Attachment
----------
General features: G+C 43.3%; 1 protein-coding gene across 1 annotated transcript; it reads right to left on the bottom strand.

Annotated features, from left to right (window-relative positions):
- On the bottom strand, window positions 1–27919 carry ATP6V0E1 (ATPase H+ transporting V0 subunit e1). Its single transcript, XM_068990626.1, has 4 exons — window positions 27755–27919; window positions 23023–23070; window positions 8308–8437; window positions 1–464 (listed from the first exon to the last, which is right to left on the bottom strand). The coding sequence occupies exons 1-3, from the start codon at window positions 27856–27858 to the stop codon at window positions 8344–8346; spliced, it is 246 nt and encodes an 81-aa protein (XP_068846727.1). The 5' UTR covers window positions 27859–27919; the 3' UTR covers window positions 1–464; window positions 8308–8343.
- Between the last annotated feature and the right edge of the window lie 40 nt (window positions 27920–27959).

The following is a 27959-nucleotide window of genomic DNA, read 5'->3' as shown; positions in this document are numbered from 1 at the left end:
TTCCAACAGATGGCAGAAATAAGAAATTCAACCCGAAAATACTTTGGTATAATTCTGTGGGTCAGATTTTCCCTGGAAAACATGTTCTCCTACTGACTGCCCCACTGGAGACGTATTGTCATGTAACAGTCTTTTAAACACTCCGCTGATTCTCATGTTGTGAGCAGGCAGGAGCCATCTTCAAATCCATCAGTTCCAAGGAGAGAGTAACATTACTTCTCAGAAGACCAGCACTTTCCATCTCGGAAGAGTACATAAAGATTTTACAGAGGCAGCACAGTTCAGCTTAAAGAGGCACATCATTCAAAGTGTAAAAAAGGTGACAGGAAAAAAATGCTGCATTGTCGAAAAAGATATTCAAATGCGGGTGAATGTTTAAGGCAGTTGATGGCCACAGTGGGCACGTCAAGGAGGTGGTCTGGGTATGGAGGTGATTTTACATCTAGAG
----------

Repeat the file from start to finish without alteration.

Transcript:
General features: G+C 43.3%; 1 protein-coding gene across 1 annotated transcript; it reads right to left on the bottom strand.

Annotated features, from left to right (window-relative positions):
- On the bottom strand, window positions 1–27919 carry ATP6V0E1 (ATPase H+ transporting V0 subunit e1). Its single transcript, XM_068990626.1, has 4 exons — window positions 27755–27919; window positions 23023–23070; window positions 8308–8437; window positions 1–464 (listed from the first exon to the last, which is right to left on the bottom strand). The coding sequence occupies exons 1-3, from the start codon at window positions 27856–27858 to the stop codon at window positions 8344–8346; spliced, it is 246 nt and encodes an 81-aa protein (XP_068846727.1). The 5' UTR covers window positions 27859–27919; the 3' UTR covers window positions 1–464; window positions 8308–8343.
- Between the last annotated feature and the right edge of the window lie 40 nt (window positions 27920–27959).

The following is a 27959-nucleotide window of genomic DNA, read 5'->3' as shown; positions in this document are numbered from 1 at the left end:
TTCCAACAGATGGCAGAAATAAGAAATTCAACCCGAAAATACTTTGGTATAATTCTGTGGGTCAGATTTTCCCTGGAAAACATGTTCTCCTACTGACTGCCCCACTGGAGACGTATTGTCATGTAACAGTCTTTTAAACACTCCGCTGATTCTCATGTTGTGAGCAGGCAGGAGCCATCTTCAAATCCATCAGTTCCAAGGAGAGAGTAACATTACTTCTCAGAAGACCAGCACTTTCCATCTCGGAAGAGTACATAAAGATTTTACAGAGGCAGCACAGTTCAGCTTAAAGAGGCACATCATTCAAAGTGTAAAAAAGGTGACAGGAAAAAAATGCTGCATTGTCGAAAAAGATATTCAAATGCGGGTGAATGTTTAAGGCAGTTGATGGCCACAGTGGGCACGTCAAGGAGGTGGTCTGGGTATGGAGGTGATTTTACATCTAGAG